It’s more than a little premature, but St. Paul Mayor Chris Coleman has informed the state his city will request $27 million for a new St. Paul Saints (independent; American Association) ballpark.
Why premature? The state hasn’t even put together the criteria for how the money will be allocated. The Minnesota Legislature, in making the money available in its 2012 bonding bill, merely specified that $47.5 million be allocated locally for economic-development projects. It’s up to the Minnesota Department of Employment and Economic Development (DEED) to map out criteria for deciding where the money goes — and that criteria won’t be set until next month at the earliest. So for Coleman to send a letter to the state requesting the money is wildly premature and ultimately meaningless. Whether DEED will devote more than half of the fund — the city is seeking $27 million from the state, covering half the cost of the $54-million ballpark — to a single project remains to be seen, or whether St. Paul officials can tap into other regional sources of funds (say, money from the regional Met Council to cover remediation efforts at the Lowertown brownfield site) to decrease the need for state funds.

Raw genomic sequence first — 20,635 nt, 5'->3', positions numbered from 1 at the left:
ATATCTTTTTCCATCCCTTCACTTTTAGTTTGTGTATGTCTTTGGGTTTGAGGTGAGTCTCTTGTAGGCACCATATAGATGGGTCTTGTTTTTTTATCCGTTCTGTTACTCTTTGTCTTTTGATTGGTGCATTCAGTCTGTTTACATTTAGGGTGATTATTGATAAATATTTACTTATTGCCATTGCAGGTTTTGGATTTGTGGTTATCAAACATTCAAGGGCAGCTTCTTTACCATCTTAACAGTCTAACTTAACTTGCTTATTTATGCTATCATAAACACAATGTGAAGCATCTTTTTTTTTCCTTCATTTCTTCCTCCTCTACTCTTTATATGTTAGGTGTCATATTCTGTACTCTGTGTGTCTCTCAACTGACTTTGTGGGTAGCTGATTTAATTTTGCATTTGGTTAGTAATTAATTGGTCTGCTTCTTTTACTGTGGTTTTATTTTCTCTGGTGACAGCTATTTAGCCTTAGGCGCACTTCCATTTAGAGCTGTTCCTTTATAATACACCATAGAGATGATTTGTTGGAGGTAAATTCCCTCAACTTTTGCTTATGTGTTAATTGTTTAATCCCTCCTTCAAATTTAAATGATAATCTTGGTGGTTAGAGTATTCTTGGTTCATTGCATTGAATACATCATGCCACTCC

The Saints and St. Paul will have a lot of competition for the money: the city of Duluth is expected to request $4 million for Wade Stadium upgrades, while other cities and regional bodies will seek state money for convention-center upgrades and transit planning.
Still, there’s a lot of optimism about the Saints ballpark project receiving state funding. First, the $54-million Saints ballpark proposal also includes cleanup of a brownfield site: the former Diamond Products site, off Broadway Street across from the Farmers’ Market. Second, the state wouldn’t be fully funding the 7,000-seat ballpark: the Saints and the city would be funding at least half of the construction and remediation costs, so there’s a definite economic-impact argument. Third, it was Gov. Mark Dayton who originally requested the money — and the decision on funding would come from a department controlled by the executive branch.
If funded in time, the 7,000-seat ballpark could be open for the 2014 season.
Image courtesy of the St. Paul Saints.
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